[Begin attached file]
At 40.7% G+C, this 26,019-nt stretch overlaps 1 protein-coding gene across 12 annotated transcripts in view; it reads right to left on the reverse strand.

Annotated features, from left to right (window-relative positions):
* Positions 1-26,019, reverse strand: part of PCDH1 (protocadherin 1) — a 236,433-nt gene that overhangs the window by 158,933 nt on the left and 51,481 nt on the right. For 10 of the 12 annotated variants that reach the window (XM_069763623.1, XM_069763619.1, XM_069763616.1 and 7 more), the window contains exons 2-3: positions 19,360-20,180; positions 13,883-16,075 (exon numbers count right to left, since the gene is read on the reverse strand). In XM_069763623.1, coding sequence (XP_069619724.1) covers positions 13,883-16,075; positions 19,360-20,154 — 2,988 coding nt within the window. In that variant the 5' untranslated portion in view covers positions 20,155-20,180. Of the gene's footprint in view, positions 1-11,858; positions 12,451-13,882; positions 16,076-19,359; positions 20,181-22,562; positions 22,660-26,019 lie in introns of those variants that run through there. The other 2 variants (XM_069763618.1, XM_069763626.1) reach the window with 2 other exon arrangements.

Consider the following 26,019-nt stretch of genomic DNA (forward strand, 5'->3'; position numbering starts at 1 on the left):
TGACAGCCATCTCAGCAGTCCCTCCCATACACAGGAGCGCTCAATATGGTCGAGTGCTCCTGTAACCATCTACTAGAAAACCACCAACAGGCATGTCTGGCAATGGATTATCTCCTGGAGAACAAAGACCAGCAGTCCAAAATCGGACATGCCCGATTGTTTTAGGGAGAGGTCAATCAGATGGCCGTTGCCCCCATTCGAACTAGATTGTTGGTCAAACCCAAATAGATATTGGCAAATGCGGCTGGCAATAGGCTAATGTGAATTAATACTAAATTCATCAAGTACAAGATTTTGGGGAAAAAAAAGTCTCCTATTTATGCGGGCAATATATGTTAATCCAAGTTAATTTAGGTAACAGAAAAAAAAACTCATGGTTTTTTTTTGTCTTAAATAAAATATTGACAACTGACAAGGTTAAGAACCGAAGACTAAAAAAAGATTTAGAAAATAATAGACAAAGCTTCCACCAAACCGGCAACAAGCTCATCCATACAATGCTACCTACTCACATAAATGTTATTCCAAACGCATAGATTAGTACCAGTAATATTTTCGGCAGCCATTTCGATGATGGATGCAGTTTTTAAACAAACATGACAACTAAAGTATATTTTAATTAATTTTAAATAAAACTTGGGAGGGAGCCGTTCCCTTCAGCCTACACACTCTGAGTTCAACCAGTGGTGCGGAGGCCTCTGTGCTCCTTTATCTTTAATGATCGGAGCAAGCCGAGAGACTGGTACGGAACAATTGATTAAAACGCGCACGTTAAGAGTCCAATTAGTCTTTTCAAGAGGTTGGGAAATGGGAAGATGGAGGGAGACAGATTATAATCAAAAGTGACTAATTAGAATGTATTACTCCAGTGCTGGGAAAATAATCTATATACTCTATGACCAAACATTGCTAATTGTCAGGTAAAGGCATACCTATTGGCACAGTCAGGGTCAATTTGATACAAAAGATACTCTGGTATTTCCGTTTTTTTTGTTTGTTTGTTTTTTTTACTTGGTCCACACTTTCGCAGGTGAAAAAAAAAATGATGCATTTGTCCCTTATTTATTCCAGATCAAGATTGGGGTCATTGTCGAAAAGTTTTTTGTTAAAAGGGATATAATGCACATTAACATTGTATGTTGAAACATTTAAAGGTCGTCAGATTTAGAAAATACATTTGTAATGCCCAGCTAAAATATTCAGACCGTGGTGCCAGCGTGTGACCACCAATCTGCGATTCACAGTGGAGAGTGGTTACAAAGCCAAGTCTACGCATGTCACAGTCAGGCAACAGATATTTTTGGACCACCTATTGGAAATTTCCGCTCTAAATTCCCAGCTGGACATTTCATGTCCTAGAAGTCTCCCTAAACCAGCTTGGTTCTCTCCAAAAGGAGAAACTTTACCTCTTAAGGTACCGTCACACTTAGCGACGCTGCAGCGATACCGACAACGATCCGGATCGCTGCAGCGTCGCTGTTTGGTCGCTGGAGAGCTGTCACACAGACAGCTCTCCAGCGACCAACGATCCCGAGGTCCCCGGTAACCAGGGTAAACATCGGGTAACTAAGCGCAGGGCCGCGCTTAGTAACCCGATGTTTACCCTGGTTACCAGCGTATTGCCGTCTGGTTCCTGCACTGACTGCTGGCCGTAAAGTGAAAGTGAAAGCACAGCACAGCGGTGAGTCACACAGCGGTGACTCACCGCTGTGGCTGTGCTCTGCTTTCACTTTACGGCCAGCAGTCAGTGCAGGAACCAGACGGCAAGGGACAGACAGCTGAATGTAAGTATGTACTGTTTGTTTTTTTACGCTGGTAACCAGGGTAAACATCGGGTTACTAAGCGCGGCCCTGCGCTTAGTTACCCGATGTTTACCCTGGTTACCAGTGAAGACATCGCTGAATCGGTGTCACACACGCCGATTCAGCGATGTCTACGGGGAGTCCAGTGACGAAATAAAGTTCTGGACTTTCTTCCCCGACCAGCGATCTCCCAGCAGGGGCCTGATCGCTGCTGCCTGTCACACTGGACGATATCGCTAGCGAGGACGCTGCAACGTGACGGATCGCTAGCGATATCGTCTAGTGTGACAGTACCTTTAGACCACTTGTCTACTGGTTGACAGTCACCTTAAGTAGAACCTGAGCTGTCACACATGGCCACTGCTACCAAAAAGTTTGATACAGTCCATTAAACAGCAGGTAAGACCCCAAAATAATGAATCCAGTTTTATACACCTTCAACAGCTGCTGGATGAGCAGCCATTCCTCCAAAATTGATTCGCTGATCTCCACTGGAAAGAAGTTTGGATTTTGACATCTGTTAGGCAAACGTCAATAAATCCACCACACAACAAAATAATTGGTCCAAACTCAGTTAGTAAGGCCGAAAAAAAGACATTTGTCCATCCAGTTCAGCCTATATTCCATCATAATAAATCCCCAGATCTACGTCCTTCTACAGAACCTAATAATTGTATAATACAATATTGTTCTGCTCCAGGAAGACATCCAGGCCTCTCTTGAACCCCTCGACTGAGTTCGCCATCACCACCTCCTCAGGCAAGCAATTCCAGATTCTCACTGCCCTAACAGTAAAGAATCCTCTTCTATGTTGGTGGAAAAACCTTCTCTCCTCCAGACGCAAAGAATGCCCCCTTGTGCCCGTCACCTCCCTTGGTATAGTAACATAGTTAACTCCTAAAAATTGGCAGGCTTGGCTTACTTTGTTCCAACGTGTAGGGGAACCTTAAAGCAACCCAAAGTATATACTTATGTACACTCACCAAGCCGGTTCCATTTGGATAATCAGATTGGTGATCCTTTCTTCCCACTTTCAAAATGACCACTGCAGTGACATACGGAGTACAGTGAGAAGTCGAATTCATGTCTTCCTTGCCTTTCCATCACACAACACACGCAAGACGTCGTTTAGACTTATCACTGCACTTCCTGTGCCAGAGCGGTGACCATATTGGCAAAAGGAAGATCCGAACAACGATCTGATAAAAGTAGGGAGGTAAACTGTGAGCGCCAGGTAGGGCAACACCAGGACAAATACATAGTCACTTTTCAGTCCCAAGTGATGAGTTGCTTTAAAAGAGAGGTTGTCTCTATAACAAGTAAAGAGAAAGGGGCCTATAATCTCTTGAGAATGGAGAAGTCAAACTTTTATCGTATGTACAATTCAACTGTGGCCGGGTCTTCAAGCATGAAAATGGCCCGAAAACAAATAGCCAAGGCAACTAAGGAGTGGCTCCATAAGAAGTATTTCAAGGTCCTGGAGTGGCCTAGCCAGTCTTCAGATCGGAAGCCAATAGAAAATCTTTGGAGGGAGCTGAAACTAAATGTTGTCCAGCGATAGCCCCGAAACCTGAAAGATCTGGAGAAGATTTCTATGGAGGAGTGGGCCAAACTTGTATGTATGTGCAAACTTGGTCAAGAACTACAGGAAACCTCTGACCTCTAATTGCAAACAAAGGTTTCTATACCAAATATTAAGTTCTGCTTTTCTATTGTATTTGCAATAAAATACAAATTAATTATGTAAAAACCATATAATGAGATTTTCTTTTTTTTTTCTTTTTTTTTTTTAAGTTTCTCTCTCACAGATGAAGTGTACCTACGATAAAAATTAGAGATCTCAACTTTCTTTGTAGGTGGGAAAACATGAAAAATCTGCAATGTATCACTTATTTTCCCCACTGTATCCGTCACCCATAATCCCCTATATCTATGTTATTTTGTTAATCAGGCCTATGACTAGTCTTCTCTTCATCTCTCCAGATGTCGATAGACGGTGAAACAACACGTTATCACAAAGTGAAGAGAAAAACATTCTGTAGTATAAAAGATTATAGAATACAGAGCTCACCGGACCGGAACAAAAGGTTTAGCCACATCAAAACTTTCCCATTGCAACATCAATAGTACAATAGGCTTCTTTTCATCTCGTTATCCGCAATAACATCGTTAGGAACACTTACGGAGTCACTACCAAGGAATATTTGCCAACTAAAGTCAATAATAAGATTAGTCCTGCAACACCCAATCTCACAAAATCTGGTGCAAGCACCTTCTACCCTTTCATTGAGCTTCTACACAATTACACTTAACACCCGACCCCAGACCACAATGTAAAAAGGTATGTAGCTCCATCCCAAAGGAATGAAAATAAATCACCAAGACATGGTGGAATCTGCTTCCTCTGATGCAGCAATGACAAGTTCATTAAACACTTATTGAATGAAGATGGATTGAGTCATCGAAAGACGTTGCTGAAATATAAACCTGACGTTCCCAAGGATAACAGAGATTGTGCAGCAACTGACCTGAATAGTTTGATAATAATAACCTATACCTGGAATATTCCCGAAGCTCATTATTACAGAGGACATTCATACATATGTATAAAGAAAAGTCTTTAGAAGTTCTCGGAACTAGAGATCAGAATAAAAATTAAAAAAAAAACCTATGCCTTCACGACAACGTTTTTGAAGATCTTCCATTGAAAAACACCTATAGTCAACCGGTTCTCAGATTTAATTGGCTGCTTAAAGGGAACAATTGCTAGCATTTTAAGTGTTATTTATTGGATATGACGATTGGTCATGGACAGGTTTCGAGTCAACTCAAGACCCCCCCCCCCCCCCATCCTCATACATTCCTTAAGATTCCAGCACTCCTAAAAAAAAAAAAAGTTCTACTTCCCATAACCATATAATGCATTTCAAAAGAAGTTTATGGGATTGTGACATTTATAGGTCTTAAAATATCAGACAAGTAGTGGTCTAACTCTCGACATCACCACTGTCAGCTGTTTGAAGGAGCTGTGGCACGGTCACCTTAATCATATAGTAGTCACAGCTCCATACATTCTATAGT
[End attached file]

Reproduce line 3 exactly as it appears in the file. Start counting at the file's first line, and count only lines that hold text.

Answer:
* Positions 1-26,019, reverse strand: part of PCDH1 (protocadherin 1) — a 236,433-nt gene that overhangs the window by 158,933 nt on the left and 51,481 nt on the right. For 10 of the 12 annotated variants that reach the window (XM_069763623.1, XM_069763619.1, XM_069763616.1 and 7 more), the window contains exons 2-3: positions 19,360-20,180; positions 13,883-16,075 (exon numbers count right to left, since the gene is read on the reverse strand). In XM_069763623.1, coding sequence (XP_069619724.1) covers positions 13,883-16,075; positions 19,360-20,154 — 2,988 coding nt within the window. In that variant the 5' untranslated portion in view covers positions 20,155-20,180. Of the gene's footprint in view, positions 1-11,858; positions 12,451-13,882; positions 16,076-19,359; positions 20,181-22,562; positions 22,660-26,019 lie in introns of those variants that run through there. The other 2 variants (XM_069763618.1, XM_069763626.1) reach the window with 2 other exon arrangements.